What are the other solutions currently being proposed to combat global hunger and climate change? Do you think that they are more realistic?
If you go to a “future of food” panel at a tech conference, the panel will probably have a lab-grown meat person, a person who promotes urban agriculture, maybe a bug person – someone who promotes entomophagy, or the eating of insects – and of course someone from one of the plant-based burger companies. What’s really interesting is that you don’t get someone from the government or nonprofit sectors, there to talk about how governments can work with farmers (big or small) via subsidies and regulation, to encourage shifts in production in keeping with the dictates of climate change. Nor do you see someone promoting reforestation, which seems to be one of the more promising (that word again!) ways to start working against climate change – not that it’s a silver-bullet solution of any kind. Indeed, the big problem with “food tech,” from my perspective, is that it relies on the background notion that technology and the market, combined, have the power to mitigate massive problems like climate change – it invites us to think that major investments and product launches should be recognized as steps against a major existential threat to our civilization. It’s a way of selling a fantasy of traction, which is very tempting, especially for those who wish to believe that growth-oriented capitalism and sustainability can live harmoniously together.
One could say that your book is about the “limits of technology.” Why should we not be leaning on Silicon Valley’s belief that technology can change the world?
Technology does change the world all the time – I think we’re all living proof of that, from the way we communicate to the simple fact that the planet supports so many of us, thanks to such agricultural innovations as artificial nitrogen-fixation for fertilizer, developed by Fritz Haber in 1909. But my book is about the limits of technological imaginations, and Silicon Valley is now – in the long wake of the 2016 election in the U.S. and our reckoning with the effects of social media on political life, and on social life more broadly – certainly in a moment of necessary introspection about its limits. The key problem isn’t expecting technology to change the world, but to imagine that we can predict how it will change the world. Especially when a specific technology affects complex social and environmental systems. The first chapter of Meat Planet is called “Cyberspace/Meatspace,” both in homage to William Gibson’s terms from his novel Neuromancer, and because of something that I think shapes expectations for lab-grown meat: some people who’ve made fortunes in the digital world, investing in products that “scale” easily because they’re made of ones and zeros, seem to think that investments in somatic things – physical things like meat – could reshape the world in a similar fashion. Soma is much less cooperative than code.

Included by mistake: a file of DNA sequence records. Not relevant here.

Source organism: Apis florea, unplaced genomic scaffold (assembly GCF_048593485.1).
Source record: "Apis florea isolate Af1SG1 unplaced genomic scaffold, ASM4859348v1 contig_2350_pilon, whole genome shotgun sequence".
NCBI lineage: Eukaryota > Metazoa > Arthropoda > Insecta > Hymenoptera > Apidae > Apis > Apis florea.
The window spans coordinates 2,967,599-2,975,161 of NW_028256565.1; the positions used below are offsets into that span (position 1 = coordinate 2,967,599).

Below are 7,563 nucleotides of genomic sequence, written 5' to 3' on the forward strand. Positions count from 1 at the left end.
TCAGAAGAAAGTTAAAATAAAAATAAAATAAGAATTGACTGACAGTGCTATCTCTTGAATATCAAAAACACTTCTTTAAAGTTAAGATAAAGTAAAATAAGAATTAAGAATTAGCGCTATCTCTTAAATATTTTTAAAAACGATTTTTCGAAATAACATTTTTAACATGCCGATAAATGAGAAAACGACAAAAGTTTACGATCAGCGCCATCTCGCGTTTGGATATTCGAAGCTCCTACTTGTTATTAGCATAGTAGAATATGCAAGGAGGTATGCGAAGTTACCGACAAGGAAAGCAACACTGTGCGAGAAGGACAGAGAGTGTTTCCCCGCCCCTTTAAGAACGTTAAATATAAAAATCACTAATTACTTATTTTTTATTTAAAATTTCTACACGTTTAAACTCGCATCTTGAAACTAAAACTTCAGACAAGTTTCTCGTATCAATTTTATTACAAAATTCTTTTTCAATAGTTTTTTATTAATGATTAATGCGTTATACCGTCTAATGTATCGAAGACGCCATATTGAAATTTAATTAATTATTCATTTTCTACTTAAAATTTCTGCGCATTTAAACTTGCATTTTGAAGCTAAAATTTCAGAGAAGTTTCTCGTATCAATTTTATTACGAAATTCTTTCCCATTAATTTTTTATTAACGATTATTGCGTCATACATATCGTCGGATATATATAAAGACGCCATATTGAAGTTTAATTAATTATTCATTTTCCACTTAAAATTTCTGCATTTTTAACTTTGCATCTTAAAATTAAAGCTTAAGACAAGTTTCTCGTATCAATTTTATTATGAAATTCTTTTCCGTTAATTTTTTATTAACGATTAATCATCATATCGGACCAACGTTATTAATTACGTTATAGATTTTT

But my message isn’t simply to be cautious about promises made on behalf of new technologies. It’s to ask what the technological imagination might close off. Often what’s foreclosed are the political and social dimensions of an issue like food – and the need to combine technical research with social and cultural research, the need to imagine not just what “meat” (or any other food) might become, but to see that meat isn’t just a physical product, but also a condensation of human labor, values, economic relations, and natural resources, including animals themselves. Meat opens on to important philosophical questions including how we weight the suffering of animals, and I don’t think those questions should simply be “answered” with new products. The future of food is inevitably a political and communal thing, and it demands open inquiry and discussion. We get to ask questions over the figurative or literal dinner table.